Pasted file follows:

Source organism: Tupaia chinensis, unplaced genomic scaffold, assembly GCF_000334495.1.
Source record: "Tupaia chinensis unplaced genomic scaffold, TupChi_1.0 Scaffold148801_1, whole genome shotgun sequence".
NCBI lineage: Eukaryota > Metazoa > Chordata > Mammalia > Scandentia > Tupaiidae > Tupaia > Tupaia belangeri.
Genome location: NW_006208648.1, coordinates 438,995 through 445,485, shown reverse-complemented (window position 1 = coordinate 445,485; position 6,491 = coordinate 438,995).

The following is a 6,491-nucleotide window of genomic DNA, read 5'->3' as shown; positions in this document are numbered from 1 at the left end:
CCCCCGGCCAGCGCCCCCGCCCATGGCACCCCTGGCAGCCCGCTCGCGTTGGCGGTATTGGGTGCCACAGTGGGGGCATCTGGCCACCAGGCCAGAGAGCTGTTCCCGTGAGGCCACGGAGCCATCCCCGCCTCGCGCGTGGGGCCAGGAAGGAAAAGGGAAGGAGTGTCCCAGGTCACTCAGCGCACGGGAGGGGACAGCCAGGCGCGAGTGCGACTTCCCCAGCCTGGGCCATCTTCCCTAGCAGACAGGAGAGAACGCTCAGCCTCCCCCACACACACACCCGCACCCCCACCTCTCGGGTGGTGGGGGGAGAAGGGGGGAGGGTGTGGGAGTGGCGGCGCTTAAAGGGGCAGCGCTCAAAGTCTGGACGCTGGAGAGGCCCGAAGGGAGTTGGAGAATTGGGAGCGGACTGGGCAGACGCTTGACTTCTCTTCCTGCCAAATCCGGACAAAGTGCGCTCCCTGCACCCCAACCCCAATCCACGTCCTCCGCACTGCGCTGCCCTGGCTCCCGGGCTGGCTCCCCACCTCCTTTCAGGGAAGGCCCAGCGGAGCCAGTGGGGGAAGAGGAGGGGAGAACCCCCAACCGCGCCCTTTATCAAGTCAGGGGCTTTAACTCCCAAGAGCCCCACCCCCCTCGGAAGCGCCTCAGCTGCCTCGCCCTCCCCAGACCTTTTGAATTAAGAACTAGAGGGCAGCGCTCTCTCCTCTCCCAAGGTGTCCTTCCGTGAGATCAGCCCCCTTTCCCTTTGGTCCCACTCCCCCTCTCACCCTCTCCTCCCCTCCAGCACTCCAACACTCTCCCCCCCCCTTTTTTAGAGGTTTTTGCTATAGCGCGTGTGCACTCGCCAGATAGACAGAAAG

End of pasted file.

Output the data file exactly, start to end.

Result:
Source organism: Tupaia chinensis, unplaced genomic scaffold, assembly GCF_000334495.1.
Source record: "Tupaia chinensis unplaced genomic scaffold, TupChi_1.0 Scaffold148801_1, whole genome shotgun sequence".
NCBI lineage: Eukaryota > Metazoa > Chordata > Mammalia > Scandentia > Tupaiidae > Tupaia > Tupaia belangeri.
Genome location: NW_006208648.1, coordinates 438,995 through 445,485, shown reverse-complemented (window position 1 = coordinate 445,485; position 6,491 = coordinate 438,995).

The following is a 6,491-nucleotide window of genomic DNA, read 5'->3' as shown; positions in this document are numbered from 1 at the left end:
CCCCCGGCCAGCGCCCCCGCCCATGGCACCCCTGGCAGCCCGCTCGCGTTGGCGGTATTGGGTGCCACAGTGGGGGCATCTGGCCACCAGGCCAGAGAGCTGTTCCCGTGAGGCCACGGAGCCATCCCCGCCTCGCGCGTGGGGCCAGGAAGGAAAAGGGAAGGAGTGTCCCAGGTCACTCAGCGCACGGGAGGGGACAGCCAGGCGCGAGTGCGACTTCCCCAGCCTGGGCCATCTTCCCTAGCAGACAGGAGAGAACGCTCAGCCTCCCCCACACACACACCCGCACCCCCACCTCTCGGGTGGTGGGGGGAGAAGGGGGGAGGGTGTGGGAGTGGCGGCGCTTAAAGGGGCAGCGCTCAAAGTCTGGACGCTGGAGAGGCCCGAAGGGAGTTGGAGAATTGGGAGCGGACTGGGCAGACGCTTGACTTCTCTTCCTGCCAAATCCGGACAAAGTGCGCTCCCTGCACCCCAACCCCAATCCACGTCCTCCGCACTGCGCTGCCCTGGCTCCCGGGCTGGCTCCCCACCTCCTTTCAGGGAAGGCCCAGCGGAGCCAGTGGGGGAAGAGGAGGGGAGAACCCCCAACCGCGCCCTTTATCAAGTCAGGGGCTTTAACTCCCAAGAGCCCCACCCCCCTCGGAAGCGCCTCAGCTGCCTCGCCCTCCCCAGACCTTTTGAATTAAGAACTAGAGGGCAGCGCTCTCTCCTCTCCCAAGGTGTCCTTCCGTGAGATCAGCCCCCTTTCCCTTTGGTCCCACTCCCCCTCTCACCCTCTCCTCCCCTCCAGCACTCCAACACTCTCCCCCCCCCTTTTTTAGAGGTTTTTGCTATAGCGCGTGTGCACTCGCCAGATAGACAGAAAG